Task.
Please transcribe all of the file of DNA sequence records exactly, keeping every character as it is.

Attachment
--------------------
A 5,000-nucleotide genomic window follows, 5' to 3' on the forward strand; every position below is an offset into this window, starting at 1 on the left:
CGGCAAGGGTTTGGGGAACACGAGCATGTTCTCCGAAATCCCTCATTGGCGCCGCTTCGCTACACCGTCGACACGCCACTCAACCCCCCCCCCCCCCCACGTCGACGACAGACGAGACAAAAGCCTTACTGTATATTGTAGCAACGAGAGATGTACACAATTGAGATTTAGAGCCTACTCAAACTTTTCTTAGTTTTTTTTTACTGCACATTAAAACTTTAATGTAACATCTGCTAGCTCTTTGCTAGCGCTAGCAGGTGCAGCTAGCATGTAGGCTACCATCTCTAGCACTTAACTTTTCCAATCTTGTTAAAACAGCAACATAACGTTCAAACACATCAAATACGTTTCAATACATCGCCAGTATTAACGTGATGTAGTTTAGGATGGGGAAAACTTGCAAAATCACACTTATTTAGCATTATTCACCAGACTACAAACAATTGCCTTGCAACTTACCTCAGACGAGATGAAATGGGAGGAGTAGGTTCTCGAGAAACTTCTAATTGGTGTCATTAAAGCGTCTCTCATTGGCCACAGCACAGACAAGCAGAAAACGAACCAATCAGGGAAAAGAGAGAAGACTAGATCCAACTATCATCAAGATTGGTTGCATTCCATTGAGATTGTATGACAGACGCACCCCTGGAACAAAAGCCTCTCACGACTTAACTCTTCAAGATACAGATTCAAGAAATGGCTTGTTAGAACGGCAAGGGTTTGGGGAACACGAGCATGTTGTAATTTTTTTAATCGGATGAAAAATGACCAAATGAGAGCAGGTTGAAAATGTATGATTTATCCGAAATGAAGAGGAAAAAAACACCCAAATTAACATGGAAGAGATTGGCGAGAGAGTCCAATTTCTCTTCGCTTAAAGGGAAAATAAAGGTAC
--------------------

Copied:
A 5,000-nucleotide genomic window follows, 5' to 3' on the forward strand; every position below is an offset into this window, starting at 1 on the left:
CGGCAAGGGTTTGGGGAACACGAGCATGTTCTCCGAAATCCCTCATTGGCGCCGCTTCGCTACACCGTCGACACGCCACTCAACCCCCCCCCCCCCCCACGTCGACGACAGACGAGACAAAAGCCTTACTGTATATTGTAGCAACGAGAGATGTACACAATTGAGATTTAGAGCCTACTCAAACTTTTCTTAGTTTTTTTTTACTGCACATTAAAACTTTAATGTAACATCTGCTAGCTCTTTGCTAGCGCTAGCAGGTGCAGCTAGCATGTAGGCTACCATCTCTAGCACTTAACTTTTCCAATCTTGTTAAAACAGCAACATAACGTTCAAACACATCAAATACGTTTCAATACATCGCCAGTATTAACGTGATGTAGTTTAGGATGGGGAAAACTTGCAAAATCACACTTATTTAGCATTATTCACCAGACTACAAACAATTGCCTTGCAACTTACCTCAGACGAGATGAAATGGGAGGAGTAGGTTCTCGAGAAACTTCTAATTGGTGTCATTAAAGCGTCTCTCATTGGCCACAGCACAGACAAGCAGAAAACGAACCAATCAGGGAAAAGAGAGAAGACTAGATCCAACTATCATCAAGATTGGTTGCATTCCATTGAGATTGTATGACAGACGCACCCCTGGAACAAAAGCCTCTCACGACTTAACTCTTCAAGATACAGATTCAAGAAATGGCTTGTTAGAACGGCAAGGGTTTGGGGAACACGAGCATGTTGTAATTTTTTTAATCGGATGAAAAATGACCAAATGAGAGCAGGTTGAAAATGTATGATTTATCCGAAATGAAGAGGAAAAAAACACCCAAATTAACATGGAAGAGATTGGCGAGAGAGTCCAATTTCTCTTCGCTTAAAGGGAAAATAAAGGTAC